Both groups, restrained and unrestrained eaters, thought of the mini-packs as diet food. All of the study participants predicted they would want to eat less if the food was in the mini-packs as opposed to normal-size packs. But when it came to eating the food, the restrained eaters ate more from the mini-packs than did the unrestrained eaters. More often than not, the restrained eaters ate all of the mini-packs available to them whereas the unrestrained eaters ate some and left some.

So what is the appeal of a little bit of food in overpriced packages? My best guess is that restrained eaters gravitate to this type of packaging for “bad” or “forbidden” foods as part of an ongoing effort to eat less overall or to control their eating of less-than-desirable food. 

This study shows us that food packaged in mini-packs doesn’t really help anyone. It doesn’t fool anyone either. People have a basic need to feel there is enough food. That just can’t happen with food served up in mini-packs.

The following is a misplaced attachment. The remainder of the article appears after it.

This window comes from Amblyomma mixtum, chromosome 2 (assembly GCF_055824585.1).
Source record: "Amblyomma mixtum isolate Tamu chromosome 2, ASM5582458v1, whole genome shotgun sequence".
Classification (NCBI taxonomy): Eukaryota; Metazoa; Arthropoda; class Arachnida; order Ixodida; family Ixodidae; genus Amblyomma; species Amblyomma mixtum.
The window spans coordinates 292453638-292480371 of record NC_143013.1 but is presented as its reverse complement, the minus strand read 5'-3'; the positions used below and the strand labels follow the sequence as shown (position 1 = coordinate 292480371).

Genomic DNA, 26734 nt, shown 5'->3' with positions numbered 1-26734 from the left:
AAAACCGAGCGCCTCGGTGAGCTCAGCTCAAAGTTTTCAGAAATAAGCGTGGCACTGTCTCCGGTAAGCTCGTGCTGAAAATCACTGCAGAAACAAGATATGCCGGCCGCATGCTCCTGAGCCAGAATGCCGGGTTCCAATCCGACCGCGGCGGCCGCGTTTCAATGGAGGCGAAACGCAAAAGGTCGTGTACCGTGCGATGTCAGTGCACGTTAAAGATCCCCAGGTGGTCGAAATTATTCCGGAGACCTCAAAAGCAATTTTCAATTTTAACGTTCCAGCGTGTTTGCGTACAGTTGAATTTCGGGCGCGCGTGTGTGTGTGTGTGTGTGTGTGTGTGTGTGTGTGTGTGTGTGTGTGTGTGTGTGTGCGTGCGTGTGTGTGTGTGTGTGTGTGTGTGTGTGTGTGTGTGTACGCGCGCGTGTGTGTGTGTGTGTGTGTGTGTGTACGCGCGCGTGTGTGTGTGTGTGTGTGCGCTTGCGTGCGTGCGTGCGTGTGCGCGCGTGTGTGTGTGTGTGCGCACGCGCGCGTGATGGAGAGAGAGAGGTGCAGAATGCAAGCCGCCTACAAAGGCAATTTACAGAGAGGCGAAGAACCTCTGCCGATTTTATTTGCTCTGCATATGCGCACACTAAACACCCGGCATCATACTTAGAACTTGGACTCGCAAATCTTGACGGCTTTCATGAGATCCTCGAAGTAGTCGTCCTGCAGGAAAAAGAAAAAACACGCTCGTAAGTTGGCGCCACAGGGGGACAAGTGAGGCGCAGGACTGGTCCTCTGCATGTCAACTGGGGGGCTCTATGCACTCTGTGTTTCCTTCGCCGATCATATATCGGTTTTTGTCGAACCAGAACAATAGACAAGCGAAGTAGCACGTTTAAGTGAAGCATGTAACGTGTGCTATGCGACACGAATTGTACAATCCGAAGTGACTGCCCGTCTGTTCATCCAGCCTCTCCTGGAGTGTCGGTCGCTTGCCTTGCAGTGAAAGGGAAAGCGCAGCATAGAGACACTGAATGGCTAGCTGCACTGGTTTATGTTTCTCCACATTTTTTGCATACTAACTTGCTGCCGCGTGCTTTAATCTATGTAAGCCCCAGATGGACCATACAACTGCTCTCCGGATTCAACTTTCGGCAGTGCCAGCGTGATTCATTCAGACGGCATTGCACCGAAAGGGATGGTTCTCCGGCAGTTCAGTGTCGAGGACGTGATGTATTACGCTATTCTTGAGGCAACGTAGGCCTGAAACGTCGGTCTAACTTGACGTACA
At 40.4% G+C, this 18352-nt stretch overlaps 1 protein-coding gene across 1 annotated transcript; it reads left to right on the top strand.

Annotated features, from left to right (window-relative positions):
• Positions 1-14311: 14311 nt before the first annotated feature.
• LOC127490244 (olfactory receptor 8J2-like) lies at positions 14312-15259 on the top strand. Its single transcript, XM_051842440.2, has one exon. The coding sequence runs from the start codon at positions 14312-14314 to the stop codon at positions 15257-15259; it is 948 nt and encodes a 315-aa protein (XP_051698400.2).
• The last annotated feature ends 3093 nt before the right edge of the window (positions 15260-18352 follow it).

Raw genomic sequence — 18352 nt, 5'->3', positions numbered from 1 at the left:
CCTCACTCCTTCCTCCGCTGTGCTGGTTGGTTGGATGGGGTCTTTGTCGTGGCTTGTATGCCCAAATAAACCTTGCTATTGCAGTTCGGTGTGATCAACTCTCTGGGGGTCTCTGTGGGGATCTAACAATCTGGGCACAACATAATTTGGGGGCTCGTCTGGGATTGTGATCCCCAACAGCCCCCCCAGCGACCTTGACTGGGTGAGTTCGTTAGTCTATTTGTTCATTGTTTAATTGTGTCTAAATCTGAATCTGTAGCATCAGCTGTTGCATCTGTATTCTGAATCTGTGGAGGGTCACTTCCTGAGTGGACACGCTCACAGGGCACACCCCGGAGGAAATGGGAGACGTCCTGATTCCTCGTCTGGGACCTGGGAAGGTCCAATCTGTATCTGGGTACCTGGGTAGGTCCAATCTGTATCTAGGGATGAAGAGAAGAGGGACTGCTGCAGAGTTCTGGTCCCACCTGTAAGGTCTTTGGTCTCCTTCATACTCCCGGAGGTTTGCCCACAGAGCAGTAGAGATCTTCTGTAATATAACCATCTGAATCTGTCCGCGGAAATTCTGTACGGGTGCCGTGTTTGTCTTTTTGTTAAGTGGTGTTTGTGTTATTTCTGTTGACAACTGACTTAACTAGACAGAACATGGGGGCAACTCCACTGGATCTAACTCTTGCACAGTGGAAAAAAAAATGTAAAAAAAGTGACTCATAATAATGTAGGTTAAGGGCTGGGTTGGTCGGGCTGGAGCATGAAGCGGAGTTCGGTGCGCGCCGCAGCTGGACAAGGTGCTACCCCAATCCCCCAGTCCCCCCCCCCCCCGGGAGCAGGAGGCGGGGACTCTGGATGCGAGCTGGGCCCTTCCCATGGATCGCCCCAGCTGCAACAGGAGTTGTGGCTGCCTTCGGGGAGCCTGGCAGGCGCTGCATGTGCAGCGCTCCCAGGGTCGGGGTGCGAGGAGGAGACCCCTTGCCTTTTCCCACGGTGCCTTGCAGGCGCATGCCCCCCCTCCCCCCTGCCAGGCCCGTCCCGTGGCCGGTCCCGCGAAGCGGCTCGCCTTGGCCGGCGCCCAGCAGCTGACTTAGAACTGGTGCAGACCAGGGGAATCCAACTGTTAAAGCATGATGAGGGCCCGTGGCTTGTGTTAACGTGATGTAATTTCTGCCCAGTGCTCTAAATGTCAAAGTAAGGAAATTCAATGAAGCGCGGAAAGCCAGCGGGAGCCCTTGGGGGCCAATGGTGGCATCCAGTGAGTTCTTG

Food security comes from having a plentiful amount of normal food offered at predictable times throughout the day. Approaching meals and snacks in this way lets you pay attention, eat as much you want, and enjoy it.

References:

Scott ML, Nowlis SM, Mandel N, and Morales A: The effects of reduced food size and package size on the consumption behavior of restrained and unrestrained eaters. Journal of Consumer Research. 2008; 35(3):391-405.

Satter E: Hierarchy of food needs. Journal of Nutrition Education and Behavior. 2007; 39:187-188.

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Eat then Tweet?